BERLIN -- German scientists are betting that offshore wind farms can help replenish the North Sea's fledgling lobster population.
Scientists from the Alfred-Wegener Institute in Bremerhaven will release 3,000 lobsters next year around the stone field section of the foundations of EWE AG’s 108-megawatt Riffgat project. The gaps between the rocks make for ideal lobster habitat, said Heinz-Dieter Franke, a biologist at the institute.
“The stone fields at the many offshore wind farms built in the German Bight offer a new chance to strengthen the lobster population,” Franke said in a phone interview. The 700,000 euro ($918,000) project is being financed by the state of Lower Saxony, he said.
Wind farm developers including EON SE and RWE AG (RWE) are beginning to face the same scrutiny as oil companies for projects in sensitive places. While programs to protect porpoises from offshore wind construction noises have added costs for developers, the farms can become a safe retreat for fish and crustaceans as commercial fishing isn’t allowed near them, Franke said.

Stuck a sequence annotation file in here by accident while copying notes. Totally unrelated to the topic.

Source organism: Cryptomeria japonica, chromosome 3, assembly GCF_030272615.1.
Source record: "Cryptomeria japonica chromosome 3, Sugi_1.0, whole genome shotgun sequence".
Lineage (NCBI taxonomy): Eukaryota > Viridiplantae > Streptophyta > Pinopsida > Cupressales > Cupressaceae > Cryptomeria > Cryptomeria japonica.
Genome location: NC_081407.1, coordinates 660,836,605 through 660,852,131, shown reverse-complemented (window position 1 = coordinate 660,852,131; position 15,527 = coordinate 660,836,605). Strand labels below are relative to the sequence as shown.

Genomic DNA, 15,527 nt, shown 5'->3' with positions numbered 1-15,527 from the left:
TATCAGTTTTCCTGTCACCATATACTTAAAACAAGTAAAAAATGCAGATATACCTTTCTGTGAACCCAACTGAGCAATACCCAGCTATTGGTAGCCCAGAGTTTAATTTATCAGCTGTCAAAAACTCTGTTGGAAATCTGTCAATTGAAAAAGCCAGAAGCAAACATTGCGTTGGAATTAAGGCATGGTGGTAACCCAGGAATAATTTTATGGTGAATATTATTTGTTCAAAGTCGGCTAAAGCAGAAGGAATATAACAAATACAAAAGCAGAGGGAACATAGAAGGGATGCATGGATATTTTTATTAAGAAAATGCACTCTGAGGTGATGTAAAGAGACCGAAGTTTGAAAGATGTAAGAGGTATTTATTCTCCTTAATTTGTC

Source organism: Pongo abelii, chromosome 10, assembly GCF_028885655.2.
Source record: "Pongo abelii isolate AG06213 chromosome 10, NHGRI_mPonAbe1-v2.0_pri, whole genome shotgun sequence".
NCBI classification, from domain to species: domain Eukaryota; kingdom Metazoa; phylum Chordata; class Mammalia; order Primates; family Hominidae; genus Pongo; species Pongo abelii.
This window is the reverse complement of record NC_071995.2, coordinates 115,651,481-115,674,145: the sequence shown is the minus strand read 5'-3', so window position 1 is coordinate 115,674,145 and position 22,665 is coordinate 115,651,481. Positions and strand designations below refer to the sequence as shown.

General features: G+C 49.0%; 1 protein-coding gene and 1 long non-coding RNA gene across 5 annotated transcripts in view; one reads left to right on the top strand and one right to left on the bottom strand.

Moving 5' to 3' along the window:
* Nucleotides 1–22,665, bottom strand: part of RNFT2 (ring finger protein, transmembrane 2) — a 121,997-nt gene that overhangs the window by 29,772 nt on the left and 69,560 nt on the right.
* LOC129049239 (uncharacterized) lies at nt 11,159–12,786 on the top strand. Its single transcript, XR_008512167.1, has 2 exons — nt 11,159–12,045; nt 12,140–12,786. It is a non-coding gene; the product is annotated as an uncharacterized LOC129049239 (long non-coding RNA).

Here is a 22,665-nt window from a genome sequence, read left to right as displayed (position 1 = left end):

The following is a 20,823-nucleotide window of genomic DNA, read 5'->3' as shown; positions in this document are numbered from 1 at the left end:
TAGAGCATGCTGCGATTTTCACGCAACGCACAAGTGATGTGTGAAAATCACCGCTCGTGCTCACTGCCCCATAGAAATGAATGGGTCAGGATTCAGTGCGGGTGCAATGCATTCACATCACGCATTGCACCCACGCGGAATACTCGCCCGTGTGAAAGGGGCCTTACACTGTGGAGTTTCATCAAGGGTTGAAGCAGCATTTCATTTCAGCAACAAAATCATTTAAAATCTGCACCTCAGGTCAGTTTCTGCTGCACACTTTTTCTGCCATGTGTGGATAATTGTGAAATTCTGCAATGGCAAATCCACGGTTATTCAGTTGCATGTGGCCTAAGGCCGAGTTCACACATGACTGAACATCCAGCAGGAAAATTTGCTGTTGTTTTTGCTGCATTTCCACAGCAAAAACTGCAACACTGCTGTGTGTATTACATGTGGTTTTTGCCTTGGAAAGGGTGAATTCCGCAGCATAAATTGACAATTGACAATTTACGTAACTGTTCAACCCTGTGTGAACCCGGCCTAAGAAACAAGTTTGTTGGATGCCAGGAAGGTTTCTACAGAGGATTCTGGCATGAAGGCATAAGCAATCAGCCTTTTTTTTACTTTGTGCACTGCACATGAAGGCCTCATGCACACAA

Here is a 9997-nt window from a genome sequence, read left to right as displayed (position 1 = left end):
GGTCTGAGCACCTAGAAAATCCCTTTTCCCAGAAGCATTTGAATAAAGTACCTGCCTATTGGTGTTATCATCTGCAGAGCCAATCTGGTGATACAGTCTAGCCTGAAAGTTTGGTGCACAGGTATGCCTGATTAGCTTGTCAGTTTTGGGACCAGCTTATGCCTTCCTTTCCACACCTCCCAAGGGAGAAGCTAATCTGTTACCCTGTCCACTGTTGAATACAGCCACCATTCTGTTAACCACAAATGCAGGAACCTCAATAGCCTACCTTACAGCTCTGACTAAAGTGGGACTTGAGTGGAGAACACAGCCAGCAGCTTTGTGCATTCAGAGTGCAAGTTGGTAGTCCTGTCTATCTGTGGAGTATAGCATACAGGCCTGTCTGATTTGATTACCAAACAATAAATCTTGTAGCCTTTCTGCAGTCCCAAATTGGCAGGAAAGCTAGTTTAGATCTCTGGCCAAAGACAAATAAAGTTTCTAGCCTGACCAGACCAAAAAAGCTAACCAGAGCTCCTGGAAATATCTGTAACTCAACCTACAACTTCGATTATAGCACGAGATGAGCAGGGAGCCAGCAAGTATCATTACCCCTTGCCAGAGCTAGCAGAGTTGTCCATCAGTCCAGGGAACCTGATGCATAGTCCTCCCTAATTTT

About 80,000 lobsters were caught a year in the south-eastern North Sea in the 1930s, Franke said. That number has dropped to a few hundred today, mainly as a bycatch of crab fishing. Since the 1950s and 1960s, the population has shrunk to as little as 5 percent of its original size for reasons that aren’t fully understood, he said.
The institute is raising the lobsters on the island of Helgoland and will release them in the late summer of 2014, when they’re about 10 to 12 centimeters in size and have a “very good” chance of survival, Franke said. If the Riffgat pilot project is successful, it could be repeated at other wind farms for much less money, he said.
Copyright 2013 Bloomberg
Lead image: Three lobsters via Shutterstock